At 3:15am on March 13, 1964, 28-year-old Catherine “Kitty” Genovese was sexually assaulted and killed in front of her home in Kew Gardens, Queens. According to the police report, her attacker, Winston Moseley, assaulted Genovese three separate times over the course of a half hour, while dozens of her neighbors looked on and did nothing.
Two weeks after the murder, Martin Gansberg reported the story for The New York Times. “37 Who Saw Murder Didn’t Call the Police. Apathy at Stabbing of Queens Woman Shocks Inspector” was the headline of the now famous March 27, 1964 piece. “For more than half an hour,” the article began, “38 respectable, law-abiding citizens in Queens watched a killer stalk and stab a woman in three separate attacks in Kew Gardens.” Relying largely on the police’s reconstruction of the incident, Gansberg went on to describe the gruesome details of the attack, and the disturbing indifference of Genovese’s neighbors, who ignored her repeated cries for help.
The article sparked national outrage over the apathy of the 38 bystanders. Writers and artists blasted the heartlessness of urban society and wailed over the “callous, chickenhearted and immoral people” we were becoming. The Genovese murder led social psychologists to coin the term “bystander effect,” or “Genovese syndrome,” which describes the diffusion-of-responsibility phenomenon that occurs when more than one bystander is present during an emergency situation. The greater the number of bystanders, the less likely it is that any one will intervene.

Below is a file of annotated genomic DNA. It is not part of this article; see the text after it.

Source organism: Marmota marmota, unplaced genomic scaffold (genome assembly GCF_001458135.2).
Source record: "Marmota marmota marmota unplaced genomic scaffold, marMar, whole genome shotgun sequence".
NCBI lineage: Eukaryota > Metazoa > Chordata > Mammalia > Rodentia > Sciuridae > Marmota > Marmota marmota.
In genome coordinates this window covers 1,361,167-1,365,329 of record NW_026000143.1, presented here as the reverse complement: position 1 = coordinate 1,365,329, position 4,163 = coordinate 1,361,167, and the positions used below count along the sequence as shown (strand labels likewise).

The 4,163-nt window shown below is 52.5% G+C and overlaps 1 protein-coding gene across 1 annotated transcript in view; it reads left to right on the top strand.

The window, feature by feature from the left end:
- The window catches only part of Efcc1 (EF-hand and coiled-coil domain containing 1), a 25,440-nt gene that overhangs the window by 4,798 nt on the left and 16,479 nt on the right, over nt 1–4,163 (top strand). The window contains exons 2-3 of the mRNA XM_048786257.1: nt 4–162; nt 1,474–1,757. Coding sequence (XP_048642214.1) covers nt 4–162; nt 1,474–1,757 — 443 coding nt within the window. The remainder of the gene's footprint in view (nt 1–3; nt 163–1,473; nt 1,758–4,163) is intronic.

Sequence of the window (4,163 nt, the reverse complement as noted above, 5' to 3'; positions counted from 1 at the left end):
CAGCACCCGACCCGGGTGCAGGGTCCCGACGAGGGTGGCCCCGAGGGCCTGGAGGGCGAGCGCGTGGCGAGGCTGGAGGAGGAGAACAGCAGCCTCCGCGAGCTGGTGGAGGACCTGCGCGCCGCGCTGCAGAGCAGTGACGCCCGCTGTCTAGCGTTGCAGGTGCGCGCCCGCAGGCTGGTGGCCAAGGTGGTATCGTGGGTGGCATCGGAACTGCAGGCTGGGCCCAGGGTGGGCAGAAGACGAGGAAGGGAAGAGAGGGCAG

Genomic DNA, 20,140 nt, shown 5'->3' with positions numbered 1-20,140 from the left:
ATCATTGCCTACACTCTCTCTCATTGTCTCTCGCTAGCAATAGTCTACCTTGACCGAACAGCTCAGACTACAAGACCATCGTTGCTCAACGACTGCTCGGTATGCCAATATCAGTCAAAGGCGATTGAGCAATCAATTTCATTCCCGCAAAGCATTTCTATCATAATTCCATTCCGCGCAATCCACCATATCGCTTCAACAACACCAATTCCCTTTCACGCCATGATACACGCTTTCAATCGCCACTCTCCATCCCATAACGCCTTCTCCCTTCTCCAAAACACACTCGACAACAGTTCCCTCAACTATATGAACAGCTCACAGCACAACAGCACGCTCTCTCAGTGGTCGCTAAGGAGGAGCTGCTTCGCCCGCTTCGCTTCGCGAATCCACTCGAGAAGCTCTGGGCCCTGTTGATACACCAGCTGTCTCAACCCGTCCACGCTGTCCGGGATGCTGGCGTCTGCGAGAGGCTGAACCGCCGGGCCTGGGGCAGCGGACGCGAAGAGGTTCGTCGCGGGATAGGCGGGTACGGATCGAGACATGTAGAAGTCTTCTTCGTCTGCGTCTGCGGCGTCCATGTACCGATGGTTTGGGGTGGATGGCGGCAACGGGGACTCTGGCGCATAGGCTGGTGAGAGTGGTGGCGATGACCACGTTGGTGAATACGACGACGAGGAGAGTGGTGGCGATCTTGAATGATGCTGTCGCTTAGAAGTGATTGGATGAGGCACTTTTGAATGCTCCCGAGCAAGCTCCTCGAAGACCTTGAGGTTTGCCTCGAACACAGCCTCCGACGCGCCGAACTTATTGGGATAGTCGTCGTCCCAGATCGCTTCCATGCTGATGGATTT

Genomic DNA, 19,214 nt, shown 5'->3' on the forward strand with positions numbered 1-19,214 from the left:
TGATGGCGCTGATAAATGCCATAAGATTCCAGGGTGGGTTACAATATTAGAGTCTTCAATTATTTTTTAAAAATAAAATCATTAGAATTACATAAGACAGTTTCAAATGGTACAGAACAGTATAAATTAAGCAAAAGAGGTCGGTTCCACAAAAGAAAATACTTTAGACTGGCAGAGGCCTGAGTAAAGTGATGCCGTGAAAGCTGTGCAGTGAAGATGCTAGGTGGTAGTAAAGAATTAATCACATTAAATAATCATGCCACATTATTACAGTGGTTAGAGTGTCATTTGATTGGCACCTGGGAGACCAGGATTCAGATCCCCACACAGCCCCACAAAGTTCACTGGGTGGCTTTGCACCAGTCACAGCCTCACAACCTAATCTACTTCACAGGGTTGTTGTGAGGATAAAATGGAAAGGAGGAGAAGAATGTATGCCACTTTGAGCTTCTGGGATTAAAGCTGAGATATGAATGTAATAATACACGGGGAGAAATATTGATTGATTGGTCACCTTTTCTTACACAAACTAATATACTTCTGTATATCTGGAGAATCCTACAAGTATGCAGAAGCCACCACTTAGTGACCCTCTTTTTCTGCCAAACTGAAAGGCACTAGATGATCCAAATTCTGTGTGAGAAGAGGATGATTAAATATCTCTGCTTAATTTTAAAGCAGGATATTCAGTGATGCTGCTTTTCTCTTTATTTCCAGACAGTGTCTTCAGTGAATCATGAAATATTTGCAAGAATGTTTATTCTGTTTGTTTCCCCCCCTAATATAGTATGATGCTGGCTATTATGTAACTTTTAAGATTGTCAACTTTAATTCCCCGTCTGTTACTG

For decades, Gansberg’s story was the definitive account of the incident; and “Genovese syndrome”—based on the facts reported in the Times—has been an entry in social psychology textbooks for at least two generations. But in recent years, a number of people—in particular Joseph De May, a lawyer and Kew Gardens resident—reexamined the court transcripts and other legal documents of the case and have argued that Gansberg’s account of the murder was inaccurate.
Genovese was attacked by Moseley twice, not three times. Genovese was out of sight for most people in the apartment building, and it seems unlikely that she’d would’ve been able to call for help, because Moseley had punctured her lungs. Rather than the 38 uncaring witnesses to the crime, the assistant prosecutor of the case told De May that there were “only maybe five or six people who saw anything that [we] could use.”
According to these more recent studies, none of the bystanders witnessed the attacks in their entirety, due to the layout of the apartment complex and the fact that the two attacks took place in different locations. Moreover, few were aware that anything as serious as an assault was occurring. A 2007 review of the case, published by the American Psychological Association, found that “there is no evidence for the presence of 38 witnesses, or that witnesses observed the murder, or that witnesses remained inactive.”
The Editors are the staffers of Columbia Journalism Review.
Tags: bystander effect, Genovese syndrome, Kew Gardens, Kitty Genovese, Martin Gansberg